The following is a transcript of Rob Botterell’s recent speech to the BC Select Committee on Finance and Government Services. Mr. Botterell is a lawyer, former senior government official and former comptroller of TD Bank’s BC division.
I’m here today to talk about the pending Site C decision and the budget and fiscal implications. This project will be the biggest public infrastructure project in the next 20 years if it proceeds. It’s estimated, currently, to cost $8 billion, which would increase the provincial debt by over 10 percent. We don’t have accurate information on costs, so it could well be more than that.
Time is short. By my calculation, I will be reviewing $800 million of government spending every minute, so I would ask you to please review the materials that are in your kit, all of which is in the public domain. Further to the previous presenter, I would encourage you, in particular, to have a look at the report on energy alternatives in the right- hand side of the folder, which covers many of the items that were discussed just now.
I’m not going to deal with First Nations issues, but I do want to say that those who suggest that the courts will somehow pay less attention or do less to protect treaty rights, such as those of West Moberly, as compared to proven aboriginal title of Tsilhqot’in, are mistaken.
BC’s credit rating in jeopardy
While it’s true that B.C. has a triple-A rating, it’s also true that there are some storm clouds on the horizon. In May Moody’s gave B.C. a negative outlook due to the accumulation of provincial debt.
It’s my submission that it’s hard to understand how, if we can avoid part or all of it, adding $8 billion to the provincial debt helps to reverse that negative outlook. I think that’s a critical consideration in terms of the work. I’m sure you’re hearing many presentations on how taxpayer-supported debt could be used to provide much-needed infrastructure. I really encourage you to think about that as I make my presentation.
Need for dam not established: Review Panel
What would happen if you were going to the bank to borrow $8 billion for Site C? The question came up: “Well, is Site C needed?” The answer you would have to give is that the joint federal-provincial review panel concluded that the need for Site C has not been established. If the next question was, “How much is this going to cost?” you would have to say that the joint review panel concluded that they didn’t have the information, time or resources to determine whether the $7.9 billion cost is accurate.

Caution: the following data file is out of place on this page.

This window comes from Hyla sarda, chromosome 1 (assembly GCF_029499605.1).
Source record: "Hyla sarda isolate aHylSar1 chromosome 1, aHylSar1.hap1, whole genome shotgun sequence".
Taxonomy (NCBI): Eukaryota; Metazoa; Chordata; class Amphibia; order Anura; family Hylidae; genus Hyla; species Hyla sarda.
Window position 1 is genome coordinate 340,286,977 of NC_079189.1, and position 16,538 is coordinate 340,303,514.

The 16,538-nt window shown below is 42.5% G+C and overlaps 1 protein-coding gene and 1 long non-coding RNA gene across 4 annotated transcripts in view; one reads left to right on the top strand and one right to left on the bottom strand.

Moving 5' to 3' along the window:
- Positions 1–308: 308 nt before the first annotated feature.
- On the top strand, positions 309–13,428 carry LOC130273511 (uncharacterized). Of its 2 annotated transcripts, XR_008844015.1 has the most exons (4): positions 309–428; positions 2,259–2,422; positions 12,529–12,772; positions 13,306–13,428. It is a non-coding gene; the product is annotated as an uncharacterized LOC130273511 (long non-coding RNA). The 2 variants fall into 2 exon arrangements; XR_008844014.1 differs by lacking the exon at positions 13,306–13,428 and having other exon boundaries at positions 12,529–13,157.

If you were asked, “How much would B.C. Hydro likely forecast Site C losing in the first four years of operation?” you’d have to say that the joint review panel forecasts that it’s going to lose $800 million. And then the bank officer might say: “Well, what other alternatives were looked at?” You’d have to say that the joint review panel was either prohibited from considering — or did not have the information to sufficiently explore geothermal, wind, run-of-river hydro and other renewables, excepting power under the Columbia River treaty or burning natural gas to provide power.
Burning gas OK for LNG, but not for BC’s power needs?
Oh, you might say: “That’s interesting. What did the joint review panel have to say about natural gas?” Well, this is what the panel said: “Finally, if it is acceptable to burn natural gas to provide power to compress, cool and transport B.C. natural gas for Asian markets, where its fate is combustion anyway, why not save transport and environmental costs and take care of domestic needs?”